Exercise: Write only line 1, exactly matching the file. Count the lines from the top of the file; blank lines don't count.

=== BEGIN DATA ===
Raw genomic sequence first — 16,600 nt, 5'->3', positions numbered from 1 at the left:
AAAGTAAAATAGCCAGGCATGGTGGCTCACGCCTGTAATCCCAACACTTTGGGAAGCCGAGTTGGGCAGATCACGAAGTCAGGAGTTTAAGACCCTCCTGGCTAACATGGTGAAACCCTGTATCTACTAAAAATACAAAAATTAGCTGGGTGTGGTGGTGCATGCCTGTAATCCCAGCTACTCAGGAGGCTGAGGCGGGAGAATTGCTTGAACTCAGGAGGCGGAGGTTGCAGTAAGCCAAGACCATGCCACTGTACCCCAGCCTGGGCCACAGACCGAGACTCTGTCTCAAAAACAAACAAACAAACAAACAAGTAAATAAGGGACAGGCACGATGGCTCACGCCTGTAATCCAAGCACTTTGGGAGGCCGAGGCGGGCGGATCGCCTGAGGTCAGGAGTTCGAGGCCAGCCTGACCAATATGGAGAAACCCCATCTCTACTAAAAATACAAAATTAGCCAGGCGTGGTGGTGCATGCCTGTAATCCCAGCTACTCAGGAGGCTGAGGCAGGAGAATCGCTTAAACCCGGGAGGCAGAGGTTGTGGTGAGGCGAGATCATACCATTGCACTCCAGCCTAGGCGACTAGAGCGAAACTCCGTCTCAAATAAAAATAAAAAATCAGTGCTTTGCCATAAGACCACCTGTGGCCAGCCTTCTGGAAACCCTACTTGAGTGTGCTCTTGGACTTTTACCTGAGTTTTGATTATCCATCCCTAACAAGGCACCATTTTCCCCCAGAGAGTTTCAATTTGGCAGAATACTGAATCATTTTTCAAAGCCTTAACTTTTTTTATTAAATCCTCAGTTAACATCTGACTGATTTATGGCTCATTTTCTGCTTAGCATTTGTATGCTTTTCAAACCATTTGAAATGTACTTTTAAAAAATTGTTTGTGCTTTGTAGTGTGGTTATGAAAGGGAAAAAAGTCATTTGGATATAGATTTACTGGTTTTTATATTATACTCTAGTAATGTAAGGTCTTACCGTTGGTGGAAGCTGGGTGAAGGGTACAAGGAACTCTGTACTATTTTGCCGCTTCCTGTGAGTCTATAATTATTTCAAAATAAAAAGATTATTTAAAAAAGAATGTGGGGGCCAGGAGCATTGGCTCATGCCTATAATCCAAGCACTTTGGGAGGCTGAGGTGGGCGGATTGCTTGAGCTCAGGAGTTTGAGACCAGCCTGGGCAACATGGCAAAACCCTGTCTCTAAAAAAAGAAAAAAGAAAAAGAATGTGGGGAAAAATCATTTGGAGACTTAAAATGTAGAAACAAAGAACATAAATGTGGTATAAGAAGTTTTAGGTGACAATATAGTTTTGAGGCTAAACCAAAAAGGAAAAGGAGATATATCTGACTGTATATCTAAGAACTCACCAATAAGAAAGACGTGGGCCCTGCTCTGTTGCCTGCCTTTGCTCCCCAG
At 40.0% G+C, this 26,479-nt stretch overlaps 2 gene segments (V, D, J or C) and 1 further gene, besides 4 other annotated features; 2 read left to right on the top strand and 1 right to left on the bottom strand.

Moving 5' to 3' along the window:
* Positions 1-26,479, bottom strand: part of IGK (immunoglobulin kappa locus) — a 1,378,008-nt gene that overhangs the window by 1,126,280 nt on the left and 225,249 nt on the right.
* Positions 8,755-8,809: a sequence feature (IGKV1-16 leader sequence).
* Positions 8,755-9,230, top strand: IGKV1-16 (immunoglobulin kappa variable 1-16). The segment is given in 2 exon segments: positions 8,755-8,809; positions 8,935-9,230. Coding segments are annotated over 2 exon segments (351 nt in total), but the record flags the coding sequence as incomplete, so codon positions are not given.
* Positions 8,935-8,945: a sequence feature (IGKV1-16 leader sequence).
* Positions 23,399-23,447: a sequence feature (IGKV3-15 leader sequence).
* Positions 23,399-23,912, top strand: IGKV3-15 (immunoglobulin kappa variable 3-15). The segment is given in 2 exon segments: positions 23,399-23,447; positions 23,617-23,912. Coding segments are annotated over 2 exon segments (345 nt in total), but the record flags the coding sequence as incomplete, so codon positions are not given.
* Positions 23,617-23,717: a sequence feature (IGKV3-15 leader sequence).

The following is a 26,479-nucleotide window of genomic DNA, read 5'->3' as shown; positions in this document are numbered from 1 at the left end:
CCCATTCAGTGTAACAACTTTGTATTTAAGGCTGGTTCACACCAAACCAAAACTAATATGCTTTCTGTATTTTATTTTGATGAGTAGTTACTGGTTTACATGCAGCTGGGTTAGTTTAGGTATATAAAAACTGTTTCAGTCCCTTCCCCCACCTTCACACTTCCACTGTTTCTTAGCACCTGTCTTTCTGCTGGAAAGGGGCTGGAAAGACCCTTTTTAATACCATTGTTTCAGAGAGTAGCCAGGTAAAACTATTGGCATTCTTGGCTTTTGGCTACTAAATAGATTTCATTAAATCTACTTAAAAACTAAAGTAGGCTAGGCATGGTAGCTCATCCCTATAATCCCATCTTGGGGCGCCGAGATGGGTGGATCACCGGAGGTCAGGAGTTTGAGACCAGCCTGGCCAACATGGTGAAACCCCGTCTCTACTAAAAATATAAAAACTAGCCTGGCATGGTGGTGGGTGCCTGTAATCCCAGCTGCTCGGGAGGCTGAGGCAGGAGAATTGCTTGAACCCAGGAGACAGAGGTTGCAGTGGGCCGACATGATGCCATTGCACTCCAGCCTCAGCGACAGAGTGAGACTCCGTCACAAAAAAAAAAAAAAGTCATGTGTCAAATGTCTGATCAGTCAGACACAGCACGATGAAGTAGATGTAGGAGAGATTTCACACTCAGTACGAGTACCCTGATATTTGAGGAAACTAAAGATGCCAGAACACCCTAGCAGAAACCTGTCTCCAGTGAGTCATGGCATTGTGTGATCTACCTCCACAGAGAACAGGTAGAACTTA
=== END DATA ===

Raw genomic sequence first — 16,600 nt, 5'->3', positions numbered from 1 at the left: